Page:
Criminal process and fairness
Alexander has been living in Finland over 10 years and he had a work permission. Unfortunately his employer went bankrupt and the authorities did not allow Alexander to work –although the other job included similar tasks as the previous one. Alexander was expelled because of a small infringement. With help of Nikula, Alexander got a new work permission. But his problems did not end.
Alexander had bought an old estate where the seller had left old oil barrels, broken washing machine and other waste and scrap. The seller did nothing to those objects, and so Alexander did remove them from his yard. The seller made a complaint to the police, and the prosecutor took the case and prosecuted Alexander for theft. The district court did find Alexander guilty.
Nikula has submitted a complaint to the National Prosecution Authority concerning the prosecutor’s actions. The prosecutor had left out the details in favour of the accused, eg. the environmental harm caused by old oil barrels, claimed that the value of hazardous waste is the same as the value of scrap iron. The prosecutor has acted as a representative of the plaintiff. Nikula has regarded the prosecutor to have acted contrary the Ethical Code for Prosecutors adopted in the United Nations Congress in Havanna in 1990. The task of a prosecutor is to protect human rights and to strive to ensure the fairness of criminal proceedings.
According to Nikula a well-known and wealthy person cannot be any more ”justified” than a person who has lost his job, has financial difficulties and speaks Russian as his mother tongue.
The decision and the process of the district court has been referred to the Court of Appeal –and also to the prosecution authorities.
Pro Bono - Domestic violence & divorce
Sari was born in the 1960’s. She is a beautiful tiny lady with long, blond, curly hair. Sari fell in love with Tero, her husband-to-be. They both have a university level master’s degree. They had good jobs. The couple got married. Things seem to go on well, and they had two children. Tero was very authorative at home and presumably unfaithfull. Sari forgave everything and wanted to build a nice life to their children.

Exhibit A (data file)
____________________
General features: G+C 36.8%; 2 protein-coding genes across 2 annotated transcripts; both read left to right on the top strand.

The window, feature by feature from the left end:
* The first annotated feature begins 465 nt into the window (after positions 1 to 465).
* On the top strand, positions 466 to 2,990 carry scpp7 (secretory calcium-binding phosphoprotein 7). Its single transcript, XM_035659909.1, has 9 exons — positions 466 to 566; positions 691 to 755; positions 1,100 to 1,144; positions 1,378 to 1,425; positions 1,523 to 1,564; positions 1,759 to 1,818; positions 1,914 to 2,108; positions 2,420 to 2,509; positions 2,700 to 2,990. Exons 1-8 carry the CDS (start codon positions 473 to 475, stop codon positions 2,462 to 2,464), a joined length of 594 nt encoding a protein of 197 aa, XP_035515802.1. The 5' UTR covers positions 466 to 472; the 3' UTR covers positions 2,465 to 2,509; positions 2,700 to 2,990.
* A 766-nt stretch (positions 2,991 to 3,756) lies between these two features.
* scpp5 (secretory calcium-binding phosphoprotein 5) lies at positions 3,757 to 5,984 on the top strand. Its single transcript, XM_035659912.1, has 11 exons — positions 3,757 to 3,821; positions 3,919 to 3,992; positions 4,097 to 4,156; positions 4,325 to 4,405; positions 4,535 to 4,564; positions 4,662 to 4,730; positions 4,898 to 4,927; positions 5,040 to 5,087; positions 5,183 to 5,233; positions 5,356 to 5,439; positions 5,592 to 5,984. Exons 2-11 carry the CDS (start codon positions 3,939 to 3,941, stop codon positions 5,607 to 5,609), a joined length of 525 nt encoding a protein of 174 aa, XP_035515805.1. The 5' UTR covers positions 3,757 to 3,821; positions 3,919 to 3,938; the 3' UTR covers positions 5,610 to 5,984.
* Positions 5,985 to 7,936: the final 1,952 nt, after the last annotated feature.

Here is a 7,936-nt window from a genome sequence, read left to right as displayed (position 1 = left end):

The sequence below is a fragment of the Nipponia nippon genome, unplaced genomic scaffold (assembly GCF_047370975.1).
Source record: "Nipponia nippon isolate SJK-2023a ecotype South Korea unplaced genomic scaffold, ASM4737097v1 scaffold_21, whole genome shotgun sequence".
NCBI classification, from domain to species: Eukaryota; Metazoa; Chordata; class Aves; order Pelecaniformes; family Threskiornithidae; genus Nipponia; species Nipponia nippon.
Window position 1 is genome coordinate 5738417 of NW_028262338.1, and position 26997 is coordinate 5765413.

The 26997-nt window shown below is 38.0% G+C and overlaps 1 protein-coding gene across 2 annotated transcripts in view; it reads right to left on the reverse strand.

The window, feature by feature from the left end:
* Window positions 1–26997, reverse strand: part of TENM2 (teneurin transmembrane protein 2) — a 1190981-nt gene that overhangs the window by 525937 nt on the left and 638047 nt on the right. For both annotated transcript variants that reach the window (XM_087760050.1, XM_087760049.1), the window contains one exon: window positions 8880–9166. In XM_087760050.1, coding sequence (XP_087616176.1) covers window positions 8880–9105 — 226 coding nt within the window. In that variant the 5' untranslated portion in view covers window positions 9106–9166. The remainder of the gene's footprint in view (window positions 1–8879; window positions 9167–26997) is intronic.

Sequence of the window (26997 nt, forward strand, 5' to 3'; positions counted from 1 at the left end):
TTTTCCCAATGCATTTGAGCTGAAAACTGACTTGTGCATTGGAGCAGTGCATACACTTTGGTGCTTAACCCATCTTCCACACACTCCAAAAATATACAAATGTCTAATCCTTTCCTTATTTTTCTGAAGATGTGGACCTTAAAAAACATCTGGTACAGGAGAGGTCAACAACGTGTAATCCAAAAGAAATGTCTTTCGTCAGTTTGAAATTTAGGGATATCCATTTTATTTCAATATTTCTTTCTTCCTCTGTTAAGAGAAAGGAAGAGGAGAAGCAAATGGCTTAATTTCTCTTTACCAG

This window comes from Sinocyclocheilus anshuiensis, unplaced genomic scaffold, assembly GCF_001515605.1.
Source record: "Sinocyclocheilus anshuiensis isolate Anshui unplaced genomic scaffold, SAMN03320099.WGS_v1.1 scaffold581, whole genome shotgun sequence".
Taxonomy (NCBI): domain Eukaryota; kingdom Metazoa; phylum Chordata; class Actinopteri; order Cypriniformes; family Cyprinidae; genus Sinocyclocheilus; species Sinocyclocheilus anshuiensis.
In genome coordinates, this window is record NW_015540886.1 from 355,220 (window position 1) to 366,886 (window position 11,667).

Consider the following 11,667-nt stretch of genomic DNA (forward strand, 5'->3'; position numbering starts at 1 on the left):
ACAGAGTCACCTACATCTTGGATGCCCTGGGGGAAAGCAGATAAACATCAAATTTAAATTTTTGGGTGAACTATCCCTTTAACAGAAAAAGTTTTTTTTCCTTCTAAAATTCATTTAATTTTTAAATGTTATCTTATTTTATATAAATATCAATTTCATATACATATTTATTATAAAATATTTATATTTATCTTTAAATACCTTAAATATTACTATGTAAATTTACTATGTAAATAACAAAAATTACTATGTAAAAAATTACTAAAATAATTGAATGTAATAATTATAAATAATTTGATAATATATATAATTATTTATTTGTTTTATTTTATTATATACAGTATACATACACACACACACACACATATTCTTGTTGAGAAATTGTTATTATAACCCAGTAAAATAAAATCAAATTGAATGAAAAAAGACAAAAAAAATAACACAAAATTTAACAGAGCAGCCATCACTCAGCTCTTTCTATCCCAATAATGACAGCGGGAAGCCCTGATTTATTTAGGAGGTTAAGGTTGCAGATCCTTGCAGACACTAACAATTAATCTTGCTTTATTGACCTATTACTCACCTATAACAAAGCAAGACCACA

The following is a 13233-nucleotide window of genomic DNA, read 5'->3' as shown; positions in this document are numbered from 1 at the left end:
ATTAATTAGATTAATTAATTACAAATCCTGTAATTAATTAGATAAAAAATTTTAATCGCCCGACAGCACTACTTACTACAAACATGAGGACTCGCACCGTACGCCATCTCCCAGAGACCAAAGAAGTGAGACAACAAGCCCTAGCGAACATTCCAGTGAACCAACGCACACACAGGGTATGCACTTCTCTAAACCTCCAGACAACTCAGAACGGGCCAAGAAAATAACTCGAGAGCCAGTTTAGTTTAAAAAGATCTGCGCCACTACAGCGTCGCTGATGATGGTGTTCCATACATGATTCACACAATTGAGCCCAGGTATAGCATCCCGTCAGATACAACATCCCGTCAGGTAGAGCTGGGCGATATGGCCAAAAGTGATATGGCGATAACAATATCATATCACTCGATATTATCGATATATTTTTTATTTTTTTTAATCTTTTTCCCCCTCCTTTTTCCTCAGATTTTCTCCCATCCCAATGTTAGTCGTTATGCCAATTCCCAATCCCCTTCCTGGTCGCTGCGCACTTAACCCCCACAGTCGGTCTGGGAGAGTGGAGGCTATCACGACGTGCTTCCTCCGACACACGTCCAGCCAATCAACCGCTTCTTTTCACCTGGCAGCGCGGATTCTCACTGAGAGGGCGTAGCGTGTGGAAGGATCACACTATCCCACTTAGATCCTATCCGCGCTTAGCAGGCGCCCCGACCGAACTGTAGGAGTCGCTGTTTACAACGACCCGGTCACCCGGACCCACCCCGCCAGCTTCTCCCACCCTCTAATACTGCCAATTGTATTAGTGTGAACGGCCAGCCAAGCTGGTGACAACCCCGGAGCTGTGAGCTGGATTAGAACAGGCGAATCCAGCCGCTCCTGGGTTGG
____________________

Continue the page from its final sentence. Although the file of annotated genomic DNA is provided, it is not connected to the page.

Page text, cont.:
in the beginning of the 21st century, Sari’s hearing began to get worse and she was given hearing aids.
The loss of her hearing affected greatly to Sari’s work tasks as she dealt with customer service. Her employer dismissed Sari’s employment for financial reasons. Sari focused on her family and had occasional work periods. Her husband didn’t allow Sari to go to work in the Northern Finland – even though she could have spent the weekends with the family.
The employment remuneration ended. Sari had to ask Tero to pay the food and clothes for the children. Tero didn’t want to give money. Tero was also sexually demanding. Because of her difficult situation (loss of hearing, unemployment) Sari didn’t want to be with Tero. One morning Tero attacked Sari .... their daughter was at home and heard everything. Sari went to see the doctor and got a certificate but found the situation difficult – after all, Tero was the father of her children.
After the rape, their daughter began to be afraid of her father. Sari and her daughter left home for the nearby women’s shelter. They took only some clothes with them. Soon Tero changed the locks to doors of their house, and informed their son that he should not let his mother inside. All furniture, clothes, personal items, decorative things and gifts, even Sari’s personal laptop were left in the house. Also the daughter’s pet guinea pigs whose well-being was a great concern to the little girl.
In the safe house, Sari began to look for a home for her and her daughter. The rent demands were high. With the help of her parents, Sari succeeded in getting a nice place for the 2 of them. Beds and other furniture, dishes, clothes, everything had to be bought. The financial situation was difficult and tight. Tero put more pressure on her by sending text messages and black plastic sacs full of clothes that were dirty of food. He even sent Sari a TV – although it was broken.
Tero lived and lives even now in the house owned by him and Sari (50/50). That man has not paid Sari a dime for the maintenance of their daughter nor any compensation for occupying the house. The situation has been going on for years. The purpose of the financial suppression can be assumed. Most likely he has wanted Sari to conclude a divorce agreement that she is unwilling to make.
Tero has not let any real estate agent suggested by Sari to estimate the house he is living in. In stead, he invited an agent to visit and gave incorrect information to the agent who wrote an evaluation undermining the value of the house. Sari has suffered mentally and physically and financially.
The municipal legal aid lawyer is representing Sari in the divorce case.
Nikula has helped Sari in the criminal case – it is about unlawful capture of one’s property and assault. The long process, fear, anxiety, and financial paucity have affected Sari’s health. She has her daugher, friends and Nikula to help her.
The preliminary criminal investigation (checking out things, achieving proof, drafting of criminal complaint to the police) have caused costs and expenses Sari cannot pay. A large part of the lawyer’s fees, costs and expenses are not compensated from the State legal aid funds. After the police investigation, there will be a long criminal process against the person supposed to be guilty.
The pursued finance: 20.000 euro
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Nikula Legal Ltd began its Pro Bono work in the 1990’s when the consequences of the deep economic depression affected the functions of enterprises and the over-all situation of individuals. Nikula is capable to take only a restricted amount of Pro Bono cases. Nikula Pro Bono Fund is supported by Nikula Legal Ltd and Anne Nikula.
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